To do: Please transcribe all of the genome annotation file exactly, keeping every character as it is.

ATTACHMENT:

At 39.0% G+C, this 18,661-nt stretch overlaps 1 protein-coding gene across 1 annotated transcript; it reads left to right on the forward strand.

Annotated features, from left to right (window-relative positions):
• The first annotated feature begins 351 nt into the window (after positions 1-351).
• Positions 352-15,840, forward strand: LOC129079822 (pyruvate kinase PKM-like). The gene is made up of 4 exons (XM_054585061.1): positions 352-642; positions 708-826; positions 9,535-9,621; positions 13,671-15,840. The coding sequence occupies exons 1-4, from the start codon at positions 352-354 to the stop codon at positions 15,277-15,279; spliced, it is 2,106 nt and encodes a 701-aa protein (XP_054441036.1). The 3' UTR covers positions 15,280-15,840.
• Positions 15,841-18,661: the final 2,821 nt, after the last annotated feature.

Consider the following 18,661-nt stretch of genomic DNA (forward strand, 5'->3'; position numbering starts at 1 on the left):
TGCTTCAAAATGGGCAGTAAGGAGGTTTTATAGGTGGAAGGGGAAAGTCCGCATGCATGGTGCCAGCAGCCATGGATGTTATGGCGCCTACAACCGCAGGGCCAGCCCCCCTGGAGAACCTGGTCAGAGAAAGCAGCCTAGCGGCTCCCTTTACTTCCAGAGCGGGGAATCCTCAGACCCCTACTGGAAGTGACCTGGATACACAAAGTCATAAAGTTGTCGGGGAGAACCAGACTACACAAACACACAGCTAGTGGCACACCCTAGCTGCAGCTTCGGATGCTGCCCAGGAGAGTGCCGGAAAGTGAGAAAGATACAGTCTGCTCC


At 39.0% G+C, this 18,661-nt stretch overlaps 1 protein-coding gene across 1 annotated transcript; it reads left to right on the forward strand.

Annotated features, from left to right (window-relative positions):
• The first annotated feature begins 351 nt into the window (after positions 1-351).
• Positions 352-15,840, forward strand: LOC129079822 (pyruvate kinase PKM-like). The gene is made up of 4 exons (XM_054585061.1): positions 352-642; positions 708-826; positions 9,535-9,621; positions 13,671-15,840. The coding sequence occupies exons 1-4, from the start codon at positions 352-354 to the stop codon at positions 15,277-15,279; spliced, it is 2,106 nt and encodes a 701-aa protein (XP_054441036.1). The 3' UTR covers positions 15,280-15,840.
• Positions 15,841-18,661: the final 2,821 nt, after the last annotated feature.

Consider the following 18,661-nt stretch of genomic DNA (forward strand, 5'->3'; position numbering starts at 1 on the left):
TGCTTCAAAATGGGCAGTAAGGAGGTTTTATAGGTGGAAGGGGAAAGTCCGCATGCATGGTGCCAGCAGCCATGGATGTTATGGCGCCTACAACCGCAGGGCCAGCCCCCCTGGAGAACCTGGTCAGAGAAAGCAGCCTAGCGGCTCCCTTTACTTCCAGAGCGGGGAATCCTCAGACCCCTACTGGAAGTGACCTGGATACACAAAGTCATAAAGTTGTCGGGGAGAACCAGACTACACAAACACACAGCTAGTGGCACACCCTAGCTGCAGCTTCGGATGCTGCCCAGGAGAGTGCCGGAAAGTGAGAAAGATACAGTCTGCTCC